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European CPI ticks higher, a warning of inflation pressure to come

11:32 1 March 2024

Eurozone inflation data for February has surprised to the upside, with the headline CPI estimate falling to 2.6%, which is higher than the 2.5% expected, the monthly rate also rose by 0.6%, this is an increase of 1% compared to January, when the monthly rate of inflation was -0.4%. Core prices didn’t ease by as much as expected last month, they grew at a 3.1% rate, compared with 2.9% expected. It has now been 26 months since core inflation in the currency bloc was below 3%. After yesterday’s rally in stock markets, which was fuelled by the annual US core PCE rate moderating in January, European data for February is a wake-up call that inflation pressures still exist.

Why central banks will maintain their cautious tone

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The moderation in CPI and PCE in the Eurozone and the US, caused some traders to question if US and Europe will cut interest rates sooner and faster than what is currently priced in. There was a slight increase in expectations for a May rate cut from the Federal Reserve after Thursday’s PCE data, there is currently a 23.57% chance of a rate cut in May, on Wednesday this was closer to 20%. As we mentioned on Thursday, while annual rates of inflation have been moderating in line with expectations, monthly rates have been rising, and the monthly rate of the core PCE was at its highest level for a year, largely driven by service inflation. This suggests that there is inflation pressure building in the US and European economies. While central banks remain data dependent, we need to get other pieces of the puzzle before we can get a clearer picture of what central bankers will do next. This means that next week’s ECB meeting and US labour market report will be crucial.

ECB quandary could boost asset price volatility

The market reaction to the European data has been mild. EUR/USD initially ticked higher, but has since moderated, and this pair is now trying to hold onto the 1.08 handle. German bond yields have also fallen on the back of this data, even though inflation ticked higher. The 2-year German Bund yield is now at its lowest level of the morning, although we expect some volatility as the latest economic data supports a cautious ECB when they meet next week. The German 2-year yield has risen 50 basis points so far this year, so it is normal for there to be some stickiness around the 2.9% level. European stocks have also taken a knock on the back of the inflation data, with the Eurostoxx 600 index erasing some gains, although it remains higher on the day. This data means that there is now less certainty about what the ECB could say at their meeting next week, which increases the chance of market volatility. 1-week volatility for EUR/USD has surged higher on Friday and is now at its highest level since 6th Feb.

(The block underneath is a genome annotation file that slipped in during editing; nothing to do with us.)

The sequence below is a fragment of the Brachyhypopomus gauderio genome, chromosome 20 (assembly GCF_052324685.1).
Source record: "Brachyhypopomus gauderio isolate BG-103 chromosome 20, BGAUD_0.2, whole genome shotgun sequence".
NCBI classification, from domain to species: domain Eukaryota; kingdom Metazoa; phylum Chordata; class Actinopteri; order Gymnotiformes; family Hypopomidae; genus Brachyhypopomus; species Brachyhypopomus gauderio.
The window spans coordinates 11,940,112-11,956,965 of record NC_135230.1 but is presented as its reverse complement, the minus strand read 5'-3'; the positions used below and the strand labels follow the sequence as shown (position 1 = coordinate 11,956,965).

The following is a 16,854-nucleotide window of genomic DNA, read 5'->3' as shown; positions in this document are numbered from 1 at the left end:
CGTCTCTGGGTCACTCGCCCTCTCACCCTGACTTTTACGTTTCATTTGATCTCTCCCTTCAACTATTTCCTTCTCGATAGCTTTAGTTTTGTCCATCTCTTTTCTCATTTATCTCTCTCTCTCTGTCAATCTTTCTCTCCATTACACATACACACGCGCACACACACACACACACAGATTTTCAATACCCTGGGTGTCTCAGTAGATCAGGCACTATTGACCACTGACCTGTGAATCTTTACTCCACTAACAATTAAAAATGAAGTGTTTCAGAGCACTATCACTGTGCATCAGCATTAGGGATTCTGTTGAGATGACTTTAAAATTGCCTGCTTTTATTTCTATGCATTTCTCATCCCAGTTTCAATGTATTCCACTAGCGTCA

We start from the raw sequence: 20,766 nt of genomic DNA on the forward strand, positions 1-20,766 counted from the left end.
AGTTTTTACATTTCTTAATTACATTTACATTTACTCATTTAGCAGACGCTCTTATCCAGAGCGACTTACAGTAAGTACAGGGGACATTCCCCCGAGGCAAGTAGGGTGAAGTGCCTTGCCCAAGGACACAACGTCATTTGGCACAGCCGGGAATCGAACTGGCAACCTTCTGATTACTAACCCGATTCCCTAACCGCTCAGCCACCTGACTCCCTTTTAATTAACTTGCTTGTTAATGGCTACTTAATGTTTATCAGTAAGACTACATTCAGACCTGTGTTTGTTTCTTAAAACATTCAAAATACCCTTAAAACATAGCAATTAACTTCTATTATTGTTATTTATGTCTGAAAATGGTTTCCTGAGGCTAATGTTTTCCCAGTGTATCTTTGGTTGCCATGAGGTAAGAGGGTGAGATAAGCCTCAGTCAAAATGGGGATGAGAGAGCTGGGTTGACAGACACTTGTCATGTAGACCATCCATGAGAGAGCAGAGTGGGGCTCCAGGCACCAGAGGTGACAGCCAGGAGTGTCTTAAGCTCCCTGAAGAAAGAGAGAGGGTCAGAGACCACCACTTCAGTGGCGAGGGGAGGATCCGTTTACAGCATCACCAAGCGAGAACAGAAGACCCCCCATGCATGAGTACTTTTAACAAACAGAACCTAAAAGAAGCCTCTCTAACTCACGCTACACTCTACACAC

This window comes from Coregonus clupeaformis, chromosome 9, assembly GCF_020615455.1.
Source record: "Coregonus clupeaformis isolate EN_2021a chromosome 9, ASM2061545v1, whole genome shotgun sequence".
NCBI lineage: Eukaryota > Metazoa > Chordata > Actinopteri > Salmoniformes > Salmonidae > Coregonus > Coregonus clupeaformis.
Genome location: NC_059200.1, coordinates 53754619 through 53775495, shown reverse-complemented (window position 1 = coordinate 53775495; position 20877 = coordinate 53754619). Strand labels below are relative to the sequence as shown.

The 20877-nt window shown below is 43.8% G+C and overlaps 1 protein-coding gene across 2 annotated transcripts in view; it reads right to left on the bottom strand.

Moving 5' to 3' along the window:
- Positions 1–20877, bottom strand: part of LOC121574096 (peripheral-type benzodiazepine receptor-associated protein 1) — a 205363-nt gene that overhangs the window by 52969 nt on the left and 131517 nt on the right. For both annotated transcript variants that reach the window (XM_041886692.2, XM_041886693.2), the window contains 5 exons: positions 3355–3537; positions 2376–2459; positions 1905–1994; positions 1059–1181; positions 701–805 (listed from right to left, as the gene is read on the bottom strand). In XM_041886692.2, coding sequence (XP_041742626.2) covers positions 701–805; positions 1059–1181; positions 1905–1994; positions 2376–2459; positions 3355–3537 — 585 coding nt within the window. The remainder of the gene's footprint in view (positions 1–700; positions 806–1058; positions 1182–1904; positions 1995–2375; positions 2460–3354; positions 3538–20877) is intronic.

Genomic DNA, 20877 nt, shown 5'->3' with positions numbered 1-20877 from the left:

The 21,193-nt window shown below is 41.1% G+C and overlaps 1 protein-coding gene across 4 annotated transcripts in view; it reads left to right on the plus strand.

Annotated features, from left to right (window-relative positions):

When rare market events become the norm

Elsewhere, US stock markets reached another record high on Thursday, and price action on Friday suggests that there is no slowdown in stock prices at the start of a new month. The Nikkei is closing in on the key 40,000 level and the MSCI Asia index has racked up its sixth straight week of gains. Usually, these are rare market events, however, the strength of the upside momentum of this global risk rally means that rare events are becoming the norm.

The FTSE MIB and the FTSE 100 are leading the charge in Europe, although US stock market futures have turned lower. However, we expect another round of analyst upgrades for the S&P 500 for 2024, as US and global risk sentiment remains strong.

Why the FTSE 100 may struggle

It is worth noting that at the start of the year, Barclays and UBS had predicted that the S&P 500 would end the 2024 at 4800 and 4850, respectively. While there is still some way to go yet, conditions may get better for stocks as we move through 2024, with lower interest rates expected, and analysts are currently expecting four consecutive quarters of revenue growth for the S&P 500. The FTSE 100 has had a good start to the month; however, it is worth noting that analysts expect return on equity to decline in 2024 and 2025. For 2023, ROE for the FTSE 100 was15.80, this is expected to fall to 14.69 in 2024, and to fall to 14.19 in 2025. Thus, analysts expect UK companies to become less profitable this year and next, which could keep a lid on FTSE 100 gains in the coming months. This also compares poorly with the SPX, where ROE is expected to rise to 18.61 this year, and 18.97 next year.

This content has been created by XTB S.A. This service is provided by XTB S.A., with its registered office in Warsaw, at Prosta 67, 00-838 Warsaw, Poland, entered in the register of entrepreneurs of the National Court Register (Krajowy Rejestr Sądowy) conducted by District Court for the Capital City of Warsaw, XII Commercial Division of the National Court Register under KRS number 0000217580, REGON number 015803782 and Tax Identification Number (NIP) 527-24-43-955, with the fully paid up share capital in the amount of PLN 5.869.181,75. XTB S.A. conducts brokerage activities on the basis of the license granted by Polish Securities and Exchange Commission on 8th November 2005 No. DDM-M-4021-57-1/2005 and is supervised by Polish Supervision Authority.

Written by

Kathleen Brooks

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